Therrien had no less than a dozen bells hanging from a homemade wooden handle cradling each mini cowbell, made by her husband Bill, who sat on the other side of Judy. They ring often from their seats on the third floor behind home plate. There you’ll find a club area separating the two press boxes into writing and production.
It’s a view the two friends wouldn’t trade.
“She’s known as the bell lady,” Candi said. “I just have two here.”
“Everybody comes down and said they want to see my bells,” Judy said.
It’s a sight to see here, but so is 85-year-old Bob Owens, who has worked for the Clippers for the past 24 years.
The Columbus native said his father pulled him out of school when he was 4, 5, 6 years old and took him to area ball games, a passion he carries to this day.
He even befriended the late Thurman Munson, who he took to the Port Columbus airport after an exhibition game as Munson and his wife negotiated the purchase of a jet, the same one in which he was killed in 1979. It was the last time Owens saw Munson.
I asked Owens for a picture, but he wanted one with Alexa first.
As we said goodbye, I shook his hand. So did my daughter, but Owens picked up her hand and kissed it in the middle. There’s a sign of a true gentleman.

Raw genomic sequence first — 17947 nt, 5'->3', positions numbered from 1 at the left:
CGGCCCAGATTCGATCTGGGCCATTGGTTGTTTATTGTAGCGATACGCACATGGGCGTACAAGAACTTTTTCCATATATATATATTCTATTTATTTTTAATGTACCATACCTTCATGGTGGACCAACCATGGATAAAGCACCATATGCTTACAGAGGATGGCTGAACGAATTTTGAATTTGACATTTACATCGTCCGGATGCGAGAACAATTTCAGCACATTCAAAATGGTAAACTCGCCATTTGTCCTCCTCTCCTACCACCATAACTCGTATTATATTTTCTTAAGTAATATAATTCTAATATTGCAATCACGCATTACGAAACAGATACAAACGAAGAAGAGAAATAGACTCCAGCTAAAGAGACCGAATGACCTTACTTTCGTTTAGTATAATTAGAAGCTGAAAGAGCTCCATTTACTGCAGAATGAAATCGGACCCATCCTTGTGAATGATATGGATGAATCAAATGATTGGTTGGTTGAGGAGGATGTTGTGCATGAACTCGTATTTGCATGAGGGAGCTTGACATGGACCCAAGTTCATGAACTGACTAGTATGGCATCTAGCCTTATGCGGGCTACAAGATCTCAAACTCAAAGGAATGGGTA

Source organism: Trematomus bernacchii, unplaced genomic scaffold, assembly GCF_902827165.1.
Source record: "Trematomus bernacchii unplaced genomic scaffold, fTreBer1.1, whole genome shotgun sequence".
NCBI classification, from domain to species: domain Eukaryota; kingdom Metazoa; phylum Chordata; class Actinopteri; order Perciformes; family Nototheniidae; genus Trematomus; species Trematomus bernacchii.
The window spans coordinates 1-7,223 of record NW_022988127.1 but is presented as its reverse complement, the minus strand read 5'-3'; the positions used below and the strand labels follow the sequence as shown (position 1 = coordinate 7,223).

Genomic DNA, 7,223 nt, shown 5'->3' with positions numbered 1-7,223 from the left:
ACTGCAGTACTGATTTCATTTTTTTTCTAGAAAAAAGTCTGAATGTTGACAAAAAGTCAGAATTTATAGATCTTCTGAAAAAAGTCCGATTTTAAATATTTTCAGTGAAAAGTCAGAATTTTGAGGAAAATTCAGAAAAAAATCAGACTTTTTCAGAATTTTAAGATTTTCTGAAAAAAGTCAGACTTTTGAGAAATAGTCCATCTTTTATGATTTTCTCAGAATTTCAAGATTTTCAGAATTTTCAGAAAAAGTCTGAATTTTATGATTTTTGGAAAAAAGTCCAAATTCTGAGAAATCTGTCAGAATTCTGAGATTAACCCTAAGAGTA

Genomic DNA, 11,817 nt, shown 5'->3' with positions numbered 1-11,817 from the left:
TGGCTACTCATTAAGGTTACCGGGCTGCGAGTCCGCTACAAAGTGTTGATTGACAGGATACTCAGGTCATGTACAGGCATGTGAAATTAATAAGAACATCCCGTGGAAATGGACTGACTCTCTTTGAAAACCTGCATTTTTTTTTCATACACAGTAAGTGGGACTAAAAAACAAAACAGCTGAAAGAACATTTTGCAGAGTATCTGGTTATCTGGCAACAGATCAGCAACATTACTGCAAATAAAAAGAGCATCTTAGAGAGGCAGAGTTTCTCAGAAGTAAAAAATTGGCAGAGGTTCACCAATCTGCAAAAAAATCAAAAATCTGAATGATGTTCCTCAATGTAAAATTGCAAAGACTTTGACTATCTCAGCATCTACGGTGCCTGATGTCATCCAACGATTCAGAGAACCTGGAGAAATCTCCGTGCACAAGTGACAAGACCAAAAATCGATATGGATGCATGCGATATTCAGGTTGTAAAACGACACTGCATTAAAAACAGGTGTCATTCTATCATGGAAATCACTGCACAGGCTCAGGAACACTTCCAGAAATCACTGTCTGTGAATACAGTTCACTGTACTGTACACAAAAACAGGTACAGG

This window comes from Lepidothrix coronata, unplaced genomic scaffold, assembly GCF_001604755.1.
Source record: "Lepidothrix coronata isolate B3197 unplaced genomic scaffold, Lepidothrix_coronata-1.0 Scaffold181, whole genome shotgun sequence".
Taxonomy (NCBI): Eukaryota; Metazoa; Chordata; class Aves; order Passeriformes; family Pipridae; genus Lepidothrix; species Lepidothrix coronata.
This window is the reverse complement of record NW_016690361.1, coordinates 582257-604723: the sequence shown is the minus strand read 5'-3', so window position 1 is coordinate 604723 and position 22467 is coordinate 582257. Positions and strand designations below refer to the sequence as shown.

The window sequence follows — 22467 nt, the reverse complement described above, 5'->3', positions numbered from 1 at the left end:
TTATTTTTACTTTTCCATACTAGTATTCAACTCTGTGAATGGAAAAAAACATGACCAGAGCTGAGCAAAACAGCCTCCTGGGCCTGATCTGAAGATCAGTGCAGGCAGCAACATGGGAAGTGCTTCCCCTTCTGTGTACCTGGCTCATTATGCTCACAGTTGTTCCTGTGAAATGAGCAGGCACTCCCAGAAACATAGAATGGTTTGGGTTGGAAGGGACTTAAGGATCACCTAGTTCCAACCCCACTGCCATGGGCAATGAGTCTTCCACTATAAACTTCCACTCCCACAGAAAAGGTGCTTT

Later in the day, Owens came in the press box to retrieve a baseball for a young fan. He quickly saw Alexa and handed it over to her then grabbed another ball. Alexa asked Bob to sign it. It said 2-U from Bob. The smile wouldn’t leave her face, something you couldn’t get rid of all day.
Santry asked if we’d been around the ballpark to see all the sights. We said we were going to go that way soon, then asked Alexa if she’s had Dippin Dots, a form of ice cream.
He then pulls out his wallet and pulls out $20 of his own money and said to go get some junk food. “That’s what you’re supposed to do at a ballgame. You and your dad spend it all here.”
She tries her hand at speed pitch, going near 40 miles a hour. If I did that, I might be there with Soto, having rotator cuff surgery.
We found a stand giving away free samples of spring rolls and eventually got a drawstring bag. As we made our way down toward the grassy area near center field there were fans camped out there sitting on blankets. Yes, those are seats too.
To the left of the scoreboard, you can find the center field fountain where children can run through and get as wet a possible. Later that day, I overheard the area was quite congested. Alexa didn’t want to have soaked clothes, but wanted to go the other way where she saw a mini Clippers baseball bat.
Then, on the other side of the park, there was City Barbecue. A fellow sportswriter has been raving about this place for years. I had to get a sandwich and got a side of macaroni and cheese, in which Alexa said she could taste the bacon flavor.
We found a spot on the long table wrapping around the shape of the right-field corner, sitting on some backed bar stools. The occasional breeze was comforting, but not as much as being with my daughter on a magical day like this.
She kept saying on the way back to the Mahoning Valley how glad she was for going. It’s a decision I’m happy she made.